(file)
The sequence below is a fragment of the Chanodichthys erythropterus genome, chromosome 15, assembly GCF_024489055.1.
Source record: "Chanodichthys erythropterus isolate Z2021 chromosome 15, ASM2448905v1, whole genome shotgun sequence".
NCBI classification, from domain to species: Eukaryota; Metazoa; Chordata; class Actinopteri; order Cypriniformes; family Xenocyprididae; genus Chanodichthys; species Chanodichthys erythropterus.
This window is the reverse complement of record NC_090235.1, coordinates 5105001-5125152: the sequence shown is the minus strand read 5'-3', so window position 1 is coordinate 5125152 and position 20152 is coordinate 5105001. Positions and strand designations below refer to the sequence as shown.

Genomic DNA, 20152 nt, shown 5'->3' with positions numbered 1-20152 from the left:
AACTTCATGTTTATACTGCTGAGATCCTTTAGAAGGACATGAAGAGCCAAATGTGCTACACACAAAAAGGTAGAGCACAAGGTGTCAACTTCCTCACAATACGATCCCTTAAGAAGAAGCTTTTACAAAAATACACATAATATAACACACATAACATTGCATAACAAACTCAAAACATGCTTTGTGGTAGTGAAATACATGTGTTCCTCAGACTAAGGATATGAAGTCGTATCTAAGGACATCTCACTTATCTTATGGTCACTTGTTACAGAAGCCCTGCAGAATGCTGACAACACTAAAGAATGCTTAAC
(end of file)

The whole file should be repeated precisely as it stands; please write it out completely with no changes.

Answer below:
The sequence below is a fragment of the Chanodichthys erythropterus genome, chromosome 15, assembly GCF_024489055.1.
Source record: "Chanodichthys erythropterus isolate Z2021 chromosome 15, ASM2448905v1, whole genome shotgun sequence".
NCBI classification, from domain to species: Eukaryota; Metazoa; Chordata; class Actinopteri; order Cypriniformes; family Xenocyprididae; genus Chanodichthys; species Chanodichthys erythropterus.
This window is the reverse complement of record NC_090235.1, coordinates 5105001-5125152: the sequence shown is the minus strand read 5'-3', so window position 1 is coordinate 5125152 and position 20152 is coordinate 5105001. Positions and strand designations below refer to the sequence as shown.

Genomic DNA, 20152 nt, shown 5'->3' with positions numbered 1-20152 from the left:
AACTTCATGTTTATACTGCTGAGATCCTTTAGAAGGACATGAAGAGCCAAATGTGCTACACACAAAAAGGTAGAGCACAAGGTGTCAACTTCCTCACAATACGATCCCTTAAGAAGAAGCTTTTACAAAAATACACATAATATAACACACATAACATTGCATAACAAACTCAAAACATGCTTTGTGGTAGTGAAATACATGTGTTCCTCAGACTAAGGATATGAAGTCGTATCTAAGGACATCTCACTTATCTTATGGTCACTTGTTACAGAAGCCCTGCAGAATGCTGACAACACTAAAGAATGCTTAAC